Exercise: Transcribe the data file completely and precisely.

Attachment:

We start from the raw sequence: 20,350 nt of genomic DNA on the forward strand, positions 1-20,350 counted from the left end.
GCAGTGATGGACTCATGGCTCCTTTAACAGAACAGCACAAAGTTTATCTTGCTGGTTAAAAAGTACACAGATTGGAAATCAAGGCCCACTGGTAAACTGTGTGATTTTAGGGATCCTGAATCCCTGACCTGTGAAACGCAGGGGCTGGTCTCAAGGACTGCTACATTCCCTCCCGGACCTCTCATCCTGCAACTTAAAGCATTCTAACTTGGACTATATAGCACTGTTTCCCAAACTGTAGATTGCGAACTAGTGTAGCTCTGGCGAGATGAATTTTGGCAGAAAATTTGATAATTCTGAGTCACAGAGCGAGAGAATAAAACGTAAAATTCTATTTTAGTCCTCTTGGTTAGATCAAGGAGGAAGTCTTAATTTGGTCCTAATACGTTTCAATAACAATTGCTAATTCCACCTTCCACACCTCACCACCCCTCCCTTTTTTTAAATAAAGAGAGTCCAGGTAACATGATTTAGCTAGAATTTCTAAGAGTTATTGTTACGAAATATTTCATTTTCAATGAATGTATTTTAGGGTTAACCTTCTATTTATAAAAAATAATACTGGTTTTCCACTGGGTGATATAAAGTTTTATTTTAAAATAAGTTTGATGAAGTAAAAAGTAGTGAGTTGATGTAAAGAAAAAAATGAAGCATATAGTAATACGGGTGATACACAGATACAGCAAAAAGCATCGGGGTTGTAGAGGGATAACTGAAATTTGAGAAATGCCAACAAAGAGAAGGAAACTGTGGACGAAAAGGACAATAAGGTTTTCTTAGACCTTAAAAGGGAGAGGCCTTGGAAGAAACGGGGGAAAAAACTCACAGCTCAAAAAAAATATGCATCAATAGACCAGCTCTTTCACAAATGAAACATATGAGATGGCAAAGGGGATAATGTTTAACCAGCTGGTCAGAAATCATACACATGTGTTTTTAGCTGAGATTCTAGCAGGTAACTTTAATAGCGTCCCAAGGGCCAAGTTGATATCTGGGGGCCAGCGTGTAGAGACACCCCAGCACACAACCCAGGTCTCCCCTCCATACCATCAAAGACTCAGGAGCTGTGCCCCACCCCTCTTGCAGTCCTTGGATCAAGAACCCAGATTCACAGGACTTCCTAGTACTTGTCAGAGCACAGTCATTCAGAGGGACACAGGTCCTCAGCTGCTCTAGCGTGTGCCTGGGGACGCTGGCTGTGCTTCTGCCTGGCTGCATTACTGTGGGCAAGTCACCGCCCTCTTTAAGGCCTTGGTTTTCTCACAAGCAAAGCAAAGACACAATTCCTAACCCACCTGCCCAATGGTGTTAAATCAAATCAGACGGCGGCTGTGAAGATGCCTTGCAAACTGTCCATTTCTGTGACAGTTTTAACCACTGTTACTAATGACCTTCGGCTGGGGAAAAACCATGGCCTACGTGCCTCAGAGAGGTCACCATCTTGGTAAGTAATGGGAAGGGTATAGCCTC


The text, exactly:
We start from the raw sequence: 20,350 nt of genomic DNA on the forward strand, positions 1-20,350 counted from the left end.
GCAGTGATGGACTCATGGCTCCTTTAACAGAACAGCACAAAGTTTATCTTGCTGGTTAAAAAGTACACAGATTGGAAATCAAGGCCCACTGGTAAACTGTGTGATTTTAGGGATCCTGAATCCCTGACCTGTGAAACGCAGGGGCTGGTCTCAAGGACTGCTACATTCCCTCCCGGACCTCTCATCCTGCAACTTAAAGCATTCTAACTTGGACTATATAGCACTGTTTCCCAAACTGTAGATTGCGAACTAGTGTAGCTCTGGCGAGATGAATTTTGGCAGAAAATTTGATAATTCTGAGTCACAGAGCGAGAGAATAAAACGTAAAATTCTATTTTAGTCCTCTTGGTTAGATCAAGGAGGAAGTCTTAATTTGGTCCTAATACGTTTCAATAACAATTGCTAATTCCACCTTCCACACCTCACCACCCCTCCCTTTTTTTAAATAAAGAGAGTCCAGGTAACATGATTTAGCTAGAATTTCTAAGAGTTATTGTTACGAAATATTTCATTTTCAATGAATGTATTTTAGGGTTAACCTTCTATTTATAAAAAATAATACTGGTTTTCCACTGGGTGATATAAAGTTTTATTTTAAAATAAGTTTGATGAAGTAAAAAGTAGTGAGTTGATGTAAAGAAAAAAATGAAGCATATAGTAATACGGGTGATACACAGATACAGCAAAAAGCATCGGGGTTGTAGAGGGATAACTGAAATTTGAGAAATGCCAACAAAGAGAAGGAAACTGTGGACGAAAAGGACAATAAGGTTTTCTTAGACCTTAAAAGGGAGAGGCCTTGGAAGAAACGGGGGAAAAAACTCACAGCTCAAAAAAAATATGCATCAATAGACCAGCTCTTTCACAAATGAAACATATGAGATGGCAAAGGGGATAATGTTTAACCAGCTGGTCAGAAATCATACACATGTGTTTTTAGCTGAGATTCTAGCAGGTAACTTTAATAGCGTCCCAAGGGCCAAGTTGATATCTGGGGGCCAGCGTGTAGAGACACCCCAGCACACAACCCAGGTCTCCCCTCCATACCATCAAAGACTCAGGAGCTGTGCCCCACCCCTCTTGCAGTCCTTGGATCAAGAACCCAGATTCACAGGACTTCCTAGTACTTGTCAGAGCACAGTCATTCAGAGGGACACAGGTCCTCAGCTGCTCTAGCGTGTGCCTGGGGACGCTGGCTGTGCTTCTGCCTGGCTGCATTACTGTGGGCAAGTCACCGCCCTCTTTAAGGCCTTGGTTTTCTCACAAGCAAAGCAAAGACACAATTCCTAACCCACCTGCCCAATGGTGTTAAATCAAATCAGACGGCGGCTGTGAAGATGCCTTGCAAACTGTCCATTTCTGTGACAGTTTTAACCACTGTTACTAATGACCTTCGGCTGGGGAAAAACCATGGCCTACGTGCCTCAGAGAGGTCACCATCTTGGTAAGTAATGGGAAGGGTATAGCCTC